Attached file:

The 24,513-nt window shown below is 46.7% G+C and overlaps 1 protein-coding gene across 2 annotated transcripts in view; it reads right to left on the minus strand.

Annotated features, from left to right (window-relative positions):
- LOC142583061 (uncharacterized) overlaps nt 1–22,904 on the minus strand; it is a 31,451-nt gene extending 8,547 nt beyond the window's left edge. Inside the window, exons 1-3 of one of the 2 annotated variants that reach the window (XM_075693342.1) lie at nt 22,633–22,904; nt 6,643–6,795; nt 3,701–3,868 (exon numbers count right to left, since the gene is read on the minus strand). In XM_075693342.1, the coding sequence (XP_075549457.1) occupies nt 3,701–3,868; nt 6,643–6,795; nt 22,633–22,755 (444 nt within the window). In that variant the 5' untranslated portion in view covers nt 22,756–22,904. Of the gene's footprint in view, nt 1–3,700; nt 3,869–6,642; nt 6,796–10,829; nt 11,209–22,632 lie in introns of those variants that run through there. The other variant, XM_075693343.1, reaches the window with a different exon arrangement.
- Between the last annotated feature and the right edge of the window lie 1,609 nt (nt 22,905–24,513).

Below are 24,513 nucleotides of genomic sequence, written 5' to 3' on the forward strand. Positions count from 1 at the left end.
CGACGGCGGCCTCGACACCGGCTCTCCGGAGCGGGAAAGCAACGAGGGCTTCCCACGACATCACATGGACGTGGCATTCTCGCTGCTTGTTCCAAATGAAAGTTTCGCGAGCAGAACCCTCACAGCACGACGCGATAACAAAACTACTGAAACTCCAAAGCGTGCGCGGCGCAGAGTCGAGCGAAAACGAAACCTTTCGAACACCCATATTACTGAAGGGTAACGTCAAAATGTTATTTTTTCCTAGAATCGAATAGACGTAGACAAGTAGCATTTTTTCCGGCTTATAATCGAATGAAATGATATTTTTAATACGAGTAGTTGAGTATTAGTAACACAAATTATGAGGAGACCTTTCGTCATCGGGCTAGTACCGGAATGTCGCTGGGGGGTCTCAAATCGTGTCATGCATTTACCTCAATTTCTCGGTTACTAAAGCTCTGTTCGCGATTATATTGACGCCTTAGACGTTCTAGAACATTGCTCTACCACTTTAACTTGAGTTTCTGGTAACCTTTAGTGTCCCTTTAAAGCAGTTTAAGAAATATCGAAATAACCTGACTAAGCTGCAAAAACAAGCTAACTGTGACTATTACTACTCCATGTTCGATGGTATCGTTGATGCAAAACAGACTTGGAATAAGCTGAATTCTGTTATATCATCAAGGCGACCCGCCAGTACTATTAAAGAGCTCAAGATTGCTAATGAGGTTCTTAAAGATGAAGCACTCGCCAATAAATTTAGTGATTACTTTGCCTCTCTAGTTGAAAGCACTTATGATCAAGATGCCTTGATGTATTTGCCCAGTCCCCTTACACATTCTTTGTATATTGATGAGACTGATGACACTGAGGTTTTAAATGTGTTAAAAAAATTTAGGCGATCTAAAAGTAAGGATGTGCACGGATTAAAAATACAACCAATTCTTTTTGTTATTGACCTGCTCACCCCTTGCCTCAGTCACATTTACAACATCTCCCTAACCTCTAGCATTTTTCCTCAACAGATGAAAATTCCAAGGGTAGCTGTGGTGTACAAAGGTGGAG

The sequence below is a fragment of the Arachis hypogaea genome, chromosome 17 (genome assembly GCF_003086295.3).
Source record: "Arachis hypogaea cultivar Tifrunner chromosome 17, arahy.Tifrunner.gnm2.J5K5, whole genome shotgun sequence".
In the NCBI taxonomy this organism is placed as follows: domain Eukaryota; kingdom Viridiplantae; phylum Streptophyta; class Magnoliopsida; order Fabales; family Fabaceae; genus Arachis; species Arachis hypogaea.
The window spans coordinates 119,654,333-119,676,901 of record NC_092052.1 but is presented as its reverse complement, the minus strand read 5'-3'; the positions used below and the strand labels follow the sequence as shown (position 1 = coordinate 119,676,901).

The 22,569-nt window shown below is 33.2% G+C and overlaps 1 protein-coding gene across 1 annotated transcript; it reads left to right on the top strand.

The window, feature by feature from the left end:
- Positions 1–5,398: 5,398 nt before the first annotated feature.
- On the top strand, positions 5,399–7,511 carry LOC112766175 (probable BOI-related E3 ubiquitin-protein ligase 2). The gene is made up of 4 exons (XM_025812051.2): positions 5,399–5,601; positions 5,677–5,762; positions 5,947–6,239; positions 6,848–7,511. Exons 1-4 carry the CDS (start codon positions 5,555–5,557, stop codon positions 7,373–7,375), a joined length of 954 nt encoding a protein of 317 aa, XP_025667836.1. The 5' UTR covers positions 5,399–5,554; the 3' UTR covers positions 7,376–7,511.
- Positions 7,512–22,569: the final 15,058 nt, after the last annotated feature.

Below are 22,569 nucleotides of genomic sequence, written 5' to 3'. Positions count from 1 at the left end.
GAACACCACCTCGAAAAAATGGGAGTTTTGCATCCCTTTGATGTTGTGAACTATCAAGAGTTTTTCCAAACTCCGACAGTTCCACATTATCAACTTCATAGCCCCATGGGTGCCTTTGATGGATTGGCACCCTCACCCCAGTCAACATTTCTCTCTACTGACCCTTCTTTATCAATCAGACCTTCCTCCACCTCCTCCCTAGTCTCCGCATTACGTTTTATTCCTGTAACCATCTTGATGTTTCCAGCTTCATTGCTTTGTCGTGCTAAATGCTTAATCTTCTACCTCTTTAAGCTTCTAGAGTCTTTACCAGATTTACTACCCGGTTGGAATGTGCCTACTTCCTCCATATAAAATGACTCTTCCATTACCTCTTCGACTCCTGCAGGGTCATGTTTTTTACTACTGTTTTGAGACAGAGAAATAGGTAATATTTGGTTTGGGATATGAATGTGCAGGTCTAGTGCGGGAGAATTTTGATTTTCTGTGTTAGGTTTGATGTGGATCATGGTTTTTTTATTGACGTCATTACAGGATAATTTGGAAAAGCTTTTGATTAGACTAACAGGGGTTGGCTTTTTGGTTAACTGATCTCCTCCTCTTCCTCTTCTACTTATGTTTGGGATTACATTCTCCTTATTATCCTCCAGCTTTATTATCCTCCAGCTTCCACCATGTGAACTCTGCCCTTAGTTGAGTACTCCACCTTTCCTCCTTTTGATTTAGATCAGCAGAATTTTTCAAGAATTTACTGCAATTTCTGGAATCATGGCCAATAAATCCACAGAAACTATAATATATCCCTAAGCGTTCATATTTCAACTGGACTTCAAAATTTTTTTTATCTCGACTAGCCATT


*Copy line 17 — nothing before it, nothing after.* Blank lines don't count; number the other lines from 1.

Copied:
GAACACCACCTCGAAAAAATGGGAGTTTTGCATCCCTTTGATGTTGTGAACTATCAAGAGTTTTTCCAAACTCCGACAGTTCCACATTATCAACTTCATAGCCCCATGGGTGCCTTTGATGGATTGGCACCCTCACCCCAGTCAACATTTCTCTCTACTGACCCTTCTTTATCAATCAGACCTTCCTCCACCTCCTCCCTAGTCTCCGCATTACGTTTTATTCCTGTAACCATCTTGATGTTTCCAGCTTCATTGCTTTGTCGTGCTAAATGCTTAATCTTCTACCTCTTTAAGCTTCTAGAGTCTTTACCAGATTTACTACCCGGTTGGAATGTGCCTACTTCCTCCATATAAAATGACTCTTCCATTACCTCTTCGACTCCTGCAGGGTCATGTTTTTTACTACTGTTTTGAGACAGAGAAATAGGTAATATTTGGTTTGGGATATGAATGTGCAGGTCTAGTGCGGGAGAATTTTGATTTTCTGTGTTAGGTTTGATGTGGATCATGGTTTTTTTATTGACGTCATTACAGGATAATTTGGAAAAGCTTTTGATTAGACTAACAGGGGTTGGCTTTTTGGTTAACTGATCTCCTCCTCTTCCTCTTCTACTTATGTTTGGGATTACATTCTCCTTATTATCCTCCAGCTTTATTATCCTCCAGCTTCCACCATGTGAACTCTGCCCTTAGTTGAGTACTCCACCTTTCCTCCTTTTGATTTAGATCAGCAGAATTTTTCAAGAATTTACTGCAATTTCTGGAATCATGGCCAATAAATCCACAGAAACTATAATATATCCCTAAGCGTTCATATTTCAACTGGACTTCAAAATTTTTTTTATCTCGACTAGCCATT